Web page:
A few weeks later I was quite pleased with the result, you could hardly see the scar except for a little brown bump that came out of the middle of the scar. I was half wondering whether to go and see about this when I got a phone call, "Could you come back to the Dermatology clinic? Today please." Two hours later I was back in the operating theatre. The consultant told me that her suspicion had been correct. I did have a melanoma, it was still likely to be "in situ" but the biopsy had abnormal cells right up to one edge.  She said she would now take a wider excision. If this one had normal cells all round the edge then I would most likely not need further treatment. If there was still abnormal cells to the edge of the biopsy then I would need further treatment, which could include chemotherapy. I  came out in a cold sweat under the tissue paper and the hot lights.

This time the excision was bigger and I had 8 small stitches.  Fortunately for me, pathology confirmed that all of the melanoma had been excised this time. All I am left with now is a slight puckering of the skin on my cheek though I still have annual checkups. Luckily my skin cancer was detected at an early stage and the treatment has apparently completely removed it. Not everyone is so lucky. Bob Marley, the Jamaican musician, died from a malignant form of melanoma. Although he had dark skin  (and skin cancer is less common in dark skinned people) he had inherited a genetic susceptibility from his white father.

How common is skin cancer?
First of all, skin cancer is subdivided into two main types, depending on what skin cell type the cancer grows from. The two divisions are:  1. malignant melanoma (from melanocyctes or pigment cells) and 2. non melanoma skin cancer (from basal cells and  squamous cells). Melanocytes are the cells that form moles and freckles and also allow you to tan. Table 1. shows the number of new cases and number of deaths of both types of skin cancer in Scotland in 1985 and 2009.

Table 1. Skin cancer in Scotland (population approximately 5 million).

New cases
New cases

Malignant melanoma
Non melanoma skin cancer
Data extracted from the Scottish Cancer Registry (new cases) and the National Records of Scotland (deaths)

The first thing to note is that the number of new cases of skin cancer has approximately tripled between 1985 and 2009. This is thought to be mainly due to increased exposure to the sun and increased use of tanning beds over that period. Next, although non melanoma skin cancer is commoner, it causes fewer deaths than malignant melanoma. This is due to a number of reasons, melanoma is both more likely to spread to other parts of the body and it is more difficult to treat.

So what can we do to reduce our chance of developing skin cancer?
To answer this we need to understand the risk factors that contribute to developing skin cancer. Some of these are non avoidable and some are avoidable and are listed in Table 2.

Table 2. Risks for skin cancer
Non avoidable risks
Avoidable risks
        family history of skin cancer
         multiple moles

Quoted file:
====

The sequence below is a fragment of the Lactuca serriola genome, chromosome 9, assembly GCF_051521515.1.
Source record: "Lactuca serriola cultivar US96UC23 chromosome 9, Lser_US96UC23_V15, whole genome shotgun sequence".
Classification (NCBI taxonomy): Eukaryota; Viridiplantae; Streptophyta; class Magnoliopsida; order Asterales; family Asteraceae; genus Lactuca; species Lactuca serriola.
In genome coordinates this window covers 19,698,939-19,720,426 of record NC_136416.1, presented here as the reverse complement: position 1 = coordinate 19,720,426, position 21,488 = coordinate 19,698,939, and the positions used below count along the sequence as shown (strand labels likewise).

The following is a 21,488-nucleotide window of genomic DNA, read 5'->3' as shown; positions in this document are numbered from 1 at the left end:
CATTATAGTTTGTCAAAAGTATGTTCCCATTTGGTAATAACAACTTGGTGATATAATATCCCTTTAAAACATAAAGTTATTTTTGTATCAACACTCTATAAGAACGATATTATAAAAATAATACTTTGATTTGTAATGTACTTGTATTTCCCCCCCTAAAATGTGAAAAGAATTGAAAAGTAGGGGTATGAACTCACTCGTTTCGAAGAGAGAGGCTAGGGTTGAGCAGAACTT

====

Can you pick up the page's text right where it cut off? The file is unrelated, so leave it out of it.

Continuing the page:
unusual mole(s)
         fair skin
          red or blonde hair
          blue or green eyes
        age over about 50y          
     also having some other rare skin disorders
        any treatment that might suppress the immune system e.g. treatment for another cancer or following an organ transplant
         number of blistering sunburns under age 20y
         total time exposed to sun
         number of intermittent exposures to strong sun
         indoor occupation/outdoor recreation
         tanning bed sessions

If you have any of the unavoidable risk factors in Table 2, then you need to be even more careful to take note of the avoidable risks. If you are over the age of 20y then previous sunburns will now be an unavoidable risk but take particular care of the youngsters in your family. We obviously can't avoid exposure in our chosen outdoor recreation of sea kayaking, so we literally need to undertake some serious damage limitation. It goes without saying that unless we are deep inside a cave, sea kayakers spend much of the day out of the shade. We don't just get blasted by the sun's rays from above, reflections from the water hit us at all angles.

The sun is at its strongest between the hours of about 10am till 3pm when  it is high in the sky. It is also stronger in the tropics, though in northern latitudes in summer, it makes up for being lower by shining longer.  The midsummer sun is above the horizon for 17.5 hours a day in sunny Glasgow. The most damaging parts of the sun's radiation spectrum that penetrate the atmosphere are the UV rays, especially UVA. The majority of these will still reach sea level even when it is overcast. UVA can penetrate deep inside the skin cells and damage and mutate their DNA, which is necessary for the cells' normal function and division. Melanocyte cells produce the pigmented protein melanin, which helps block the UVA rays from penetrating the skin especially in dark skinned people (but remember Bob Marley.) Sun protection products are designed to work like melanin and block the UV radiation from penetrating skin. The higher the protection factor, the better and this is especially of benefit to light skinned people.